NSW government to pursue casino tax increase

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In December 2022, the existing government said land-based casino tax rates would increase with effect from 1 July this year.

This included the non-rebated duty rate rising from 17.91% to 20.25% and rebate duty rate increasing from 10.00% to 12.50%. 

In addition, poker machine duty rate would switch from a flat 20.91% rate to a tiered system. This ranged from a 0% rate on machines making under AU$2,666 (£1,418/€1,658/US$1,813) a month, up to 60.67% for machines with over $12,00 monthly revenue.

At the time, the existing government said this could raise an additional AU$364.0m over the period from 2023-24 to 2025-26.

While the increases were not legislated, they were written into the budget and inherited by the current government as a legacy policy upon election in March. Since then, the government has held discussions with casinos about implementing the new tax rates.

To permit these conversations to continue, the government said that it plans to pursue the legislation following the forthcoming Parliamentary winter recess.

Flawed approach

However, the plans have been met with criticism from some quarters. Robbie Cooke, chief executive and managing director of land-based casino operator Star Entertainment Group, branded the proposed increased as “flawed” and “not sustainable”. 

“This proposed duty increase was policy on the run by the former Treasurer, was ill-conceived with no consultation and had no regard to the capacity of our Sydney operation to afford the impost,” Cooke said.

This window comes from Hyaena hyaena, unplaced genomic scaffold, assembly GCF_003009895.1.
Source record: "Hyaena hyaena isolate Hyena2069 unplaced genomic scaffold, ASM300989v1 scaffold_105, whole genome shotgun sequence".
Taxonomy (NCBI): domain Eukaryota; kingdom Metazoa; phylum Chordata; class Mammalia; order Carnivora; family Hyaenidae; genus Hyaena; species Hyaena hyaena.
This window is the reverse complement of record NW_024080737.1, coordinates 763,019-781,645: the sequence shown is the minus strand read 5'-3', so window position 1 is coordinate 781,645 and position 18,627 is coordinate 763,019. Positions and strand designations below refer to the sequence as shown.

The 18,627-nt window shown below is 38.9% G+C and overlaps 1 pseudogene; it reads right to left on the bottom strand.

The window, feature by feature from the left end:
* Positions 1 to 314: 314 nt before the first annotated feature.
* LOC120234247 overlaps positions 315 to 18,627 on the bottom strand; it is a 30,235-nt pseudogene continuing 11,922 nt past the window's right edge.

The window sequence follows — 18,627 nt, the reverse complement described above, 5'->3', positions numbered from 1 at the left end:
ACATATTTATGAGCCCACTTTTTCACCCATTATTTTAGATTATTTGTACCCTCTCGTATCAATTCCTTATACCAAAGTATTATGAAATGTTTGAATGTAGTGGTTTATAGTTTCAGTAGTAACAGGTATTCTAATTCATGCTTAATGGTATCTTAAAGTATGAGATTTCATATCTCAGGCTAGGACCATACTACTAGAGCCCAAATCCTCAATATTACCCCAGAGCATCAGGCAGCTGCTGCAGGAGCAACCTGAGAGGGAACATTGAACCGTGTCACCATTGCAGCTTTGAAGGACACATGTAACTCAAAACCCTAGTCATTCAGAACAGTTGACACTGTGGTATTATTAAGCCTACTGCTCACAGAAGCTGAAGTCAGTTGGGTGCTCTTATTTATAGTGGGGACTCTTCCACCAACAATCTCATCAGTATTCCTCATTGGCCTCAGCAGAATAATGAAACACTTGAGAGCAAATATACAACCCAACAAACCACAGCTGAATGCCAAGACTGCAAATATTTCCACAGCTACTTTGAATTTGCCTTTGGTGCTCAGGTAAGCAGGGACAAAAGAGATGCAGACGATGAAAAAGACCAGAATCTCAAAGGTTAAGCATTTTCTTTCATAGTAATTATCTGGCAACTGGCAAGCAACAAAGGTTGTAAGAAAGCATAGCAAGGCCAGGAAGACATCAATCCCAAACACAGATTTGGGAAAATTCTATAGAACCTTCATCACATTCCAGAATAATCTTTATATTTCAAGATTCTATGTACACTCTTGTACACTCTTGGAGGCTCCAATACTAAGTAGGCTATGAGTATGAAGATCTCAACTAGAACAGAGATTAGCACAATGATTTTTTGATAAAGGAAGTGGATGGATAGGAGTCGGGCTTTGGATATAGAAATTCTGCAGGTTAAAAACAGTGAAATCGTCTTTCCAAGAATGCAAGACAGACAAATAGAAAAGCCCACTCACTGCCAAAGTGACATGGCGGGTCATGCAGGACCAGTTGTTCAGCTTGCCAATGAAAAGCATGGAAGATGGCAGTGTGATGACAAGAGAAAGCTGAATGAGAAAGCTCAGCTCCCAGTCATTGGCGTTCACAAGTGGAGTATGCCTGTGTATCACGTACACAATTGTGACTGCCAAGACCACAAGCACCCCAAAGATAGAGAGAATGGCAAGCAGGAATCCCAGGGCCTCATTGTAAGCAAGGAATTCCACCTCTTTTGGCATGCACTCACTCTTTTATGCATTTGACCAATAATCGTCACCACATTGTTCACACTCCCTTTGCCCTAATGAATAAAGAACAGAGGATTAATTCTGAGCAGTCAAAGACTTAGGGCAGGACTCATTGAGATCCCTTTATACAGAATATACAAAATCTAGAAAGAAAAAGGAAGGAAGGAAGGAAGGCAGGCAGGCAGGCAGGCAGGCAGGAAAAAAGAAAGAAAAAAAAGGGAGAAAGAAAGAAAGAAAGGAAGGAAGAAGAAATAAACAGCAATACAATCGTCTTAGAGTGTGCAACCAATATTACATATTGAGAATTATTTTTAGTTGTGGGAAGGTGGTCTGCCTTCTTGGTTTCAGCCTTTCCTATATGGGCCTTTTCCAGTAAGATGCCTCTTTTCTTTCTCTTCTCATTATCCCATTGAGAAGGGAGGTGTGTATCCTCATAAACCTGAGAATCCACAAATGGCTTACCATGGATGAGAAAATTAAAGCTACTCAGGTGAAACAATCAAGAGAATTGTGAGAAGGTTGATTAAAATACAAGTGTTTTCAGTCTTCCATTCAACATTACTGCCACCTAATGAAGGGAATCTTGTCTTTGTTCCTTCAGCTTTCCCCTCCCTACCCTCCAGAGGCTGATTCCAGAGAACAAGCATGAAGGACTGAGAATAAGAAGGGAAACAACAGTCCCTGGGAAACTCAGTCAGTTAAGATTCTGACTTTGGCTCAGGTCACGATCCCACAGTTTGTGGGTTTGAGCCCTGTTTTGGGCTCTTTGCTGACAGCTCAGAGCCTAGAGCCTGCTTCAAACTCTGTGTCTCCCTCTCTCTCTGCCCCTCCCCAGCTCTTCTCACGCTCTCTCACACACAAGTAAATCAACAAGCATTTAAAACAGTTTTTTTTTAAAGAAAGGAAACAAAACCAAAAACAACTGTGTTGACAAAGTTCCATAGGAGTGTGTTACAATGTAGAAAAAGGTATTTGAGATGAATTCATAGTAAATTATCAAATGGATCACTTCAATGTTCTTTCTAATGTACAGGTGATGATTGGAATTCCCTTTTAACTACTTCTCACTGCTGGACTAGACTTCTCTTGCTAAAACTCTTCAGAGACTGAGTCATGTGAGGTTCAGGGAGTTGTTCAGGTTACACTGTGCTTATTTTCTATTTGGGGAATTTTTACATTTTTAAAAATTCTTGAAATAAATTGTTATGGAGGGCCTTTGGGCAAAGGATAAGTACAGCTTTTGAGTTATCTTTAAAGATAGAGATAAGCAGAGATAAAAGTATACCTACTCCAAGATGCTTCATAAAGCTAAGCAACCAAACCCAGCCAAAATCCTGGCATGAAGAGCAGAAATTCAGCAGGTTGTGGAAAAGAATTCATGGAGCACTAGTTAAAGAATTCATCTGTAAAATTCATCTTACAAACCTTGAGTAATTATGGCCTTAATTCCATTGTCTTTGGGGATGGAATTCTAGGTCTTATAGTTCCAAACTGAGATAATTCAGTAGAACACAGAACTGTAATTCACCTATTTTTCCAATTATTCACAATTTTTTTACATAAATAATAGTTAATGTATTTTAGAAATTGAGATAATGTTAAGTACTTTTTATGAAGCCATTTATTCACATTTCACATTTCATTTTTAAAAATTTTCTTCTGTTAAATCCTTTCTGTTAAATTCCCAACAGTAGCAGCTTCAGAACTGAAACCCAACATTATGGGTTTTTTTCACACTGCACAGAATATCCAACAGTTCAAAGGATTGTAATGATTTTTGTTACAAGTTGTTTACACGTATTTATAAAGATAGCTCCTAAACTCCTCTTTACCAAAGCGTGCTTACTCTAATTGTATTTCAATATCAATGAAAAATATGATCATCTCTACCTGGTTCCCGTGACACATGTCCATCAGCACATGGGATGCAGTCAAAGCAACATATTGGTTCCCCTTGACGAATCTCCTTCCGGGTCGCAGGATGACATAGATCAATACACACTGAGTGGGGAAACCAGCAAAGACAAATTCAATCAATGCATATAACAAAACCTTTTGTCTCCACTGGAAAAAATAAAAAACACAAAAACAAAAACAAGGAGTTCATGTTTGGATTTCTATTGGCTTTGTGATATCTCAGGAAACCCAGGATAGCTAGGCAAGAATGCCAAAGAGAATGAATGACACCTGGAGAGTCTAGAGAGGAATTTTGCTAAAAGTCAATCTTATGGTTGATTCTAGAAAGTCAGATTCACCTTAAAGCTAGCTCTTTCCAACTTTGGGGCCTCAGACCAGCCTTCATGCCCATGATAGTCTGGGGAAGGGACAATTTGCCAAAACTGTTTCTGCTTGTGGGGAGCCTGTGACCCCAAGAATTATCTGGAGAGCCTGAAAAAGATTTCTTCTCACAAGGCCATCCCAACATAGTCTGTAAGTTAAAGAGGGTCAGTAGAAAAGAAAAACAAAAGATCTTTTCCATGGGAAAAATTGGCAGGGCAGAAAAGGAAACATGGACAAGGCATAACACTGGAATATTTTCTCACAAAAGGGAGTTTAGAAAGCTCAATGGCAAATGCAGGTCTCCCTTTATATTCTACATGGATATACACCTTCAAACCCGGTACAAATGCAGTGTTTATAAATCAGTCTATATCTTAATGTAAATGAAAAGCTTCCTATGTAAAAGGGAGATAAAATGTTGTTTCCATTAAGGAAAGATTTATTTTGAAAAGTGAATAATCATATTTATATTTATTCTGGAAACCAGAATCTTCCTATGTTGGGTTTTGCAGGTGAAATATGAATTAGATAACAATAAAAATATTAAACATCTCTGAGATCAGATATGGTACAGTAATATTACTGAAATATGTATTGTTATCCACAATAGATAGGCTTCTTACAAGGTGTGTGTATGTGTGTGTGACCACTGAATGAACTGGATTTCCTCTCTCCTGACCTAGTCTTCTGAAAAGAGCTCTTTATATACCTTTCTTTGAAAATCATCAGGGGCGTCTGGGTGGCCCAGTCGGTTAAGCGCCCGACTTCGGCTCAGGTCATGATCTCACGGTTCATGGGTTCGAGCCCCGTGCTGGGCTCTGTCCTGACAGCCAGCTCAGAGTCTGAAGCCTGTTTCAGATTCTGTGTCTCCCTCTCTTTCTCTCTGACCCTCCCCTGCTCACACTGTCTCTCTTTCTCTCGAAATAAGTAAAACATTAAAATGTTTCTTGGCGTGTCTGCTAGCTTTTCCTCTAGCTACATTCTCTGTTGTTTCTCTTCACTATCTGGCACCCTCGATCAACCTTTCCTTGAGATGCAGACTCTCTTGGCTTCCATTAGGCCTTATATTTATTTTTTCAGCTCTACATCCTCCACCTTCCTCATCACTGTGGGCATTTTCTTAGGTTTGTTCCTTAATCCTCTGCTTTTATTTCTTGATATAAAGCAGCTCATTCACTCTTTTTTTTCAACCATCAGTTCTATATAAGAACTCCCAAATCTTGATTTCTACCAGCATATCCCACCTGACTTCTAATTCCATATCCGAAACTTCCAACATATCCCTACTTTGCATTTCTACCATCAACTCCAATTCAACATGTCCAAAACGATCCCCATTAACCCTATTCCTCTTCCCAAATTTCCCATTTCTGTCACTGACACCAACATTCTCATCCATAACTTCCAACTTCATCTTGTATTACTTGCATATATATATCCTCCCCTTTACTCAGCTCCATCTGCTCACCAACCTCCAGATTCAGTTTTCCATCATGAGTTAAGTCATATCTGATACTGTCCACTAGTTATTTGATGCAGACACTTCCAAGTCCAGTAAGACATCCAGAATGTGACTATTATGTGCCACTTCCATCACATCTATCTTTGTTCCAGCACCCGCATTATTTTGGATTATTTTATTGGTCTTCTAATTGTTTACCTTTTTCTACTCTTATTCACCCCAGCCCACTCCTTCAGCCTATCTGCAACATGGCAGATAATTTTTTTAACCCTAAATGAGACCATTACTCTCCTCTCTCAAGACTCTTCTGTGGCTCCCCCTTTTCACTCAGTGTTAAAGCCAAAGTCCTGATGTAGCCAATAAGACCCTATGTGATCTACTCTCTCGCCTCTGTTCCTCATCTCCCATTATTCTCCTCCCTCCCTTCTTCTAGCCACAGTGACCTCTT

“If implemented as originally proposed, the additional duty would significantly challenge the economic viability of the Sydney business and put the jobs of up to 4,000 hard working Sydney employees in jeopardy.”

Cooke did note that Star appreciated the engagement of the government over the issue and said it would continue with talks regarding future legislation and changes.

“We will continue to engage with the new NSW government to guarantee the jobs of our team members while working hard to implement the significant reforms required to restore The Star to suitability and to ensure it remains a valuable contributor to the NSW economy.”

“Deteriorating” conditions for Star

Should the government proceed with the tax increases, this would pose another challenge to Star at a time when the business already faces a number of obstacles. 

In April, Star announced it would engage cost and restructuring initiatives after it warned it is experiencing “significant and rapid deterioration in operating conditions”.

Star has been the target of multiple parliamentary inquiries into misconduct and had set out plans to restructure due to the compounding impact of regulatory operating conditions and exclusions. When combined with an “emerging weakness” in consumer spending, Star said this has led to this adverse environment.

The business also said that its Star Sydney casino – representing the largest single source of revenue for the group – “continues to operate in an uneven competitive environment” due to the impact of ending its junket affiliations.

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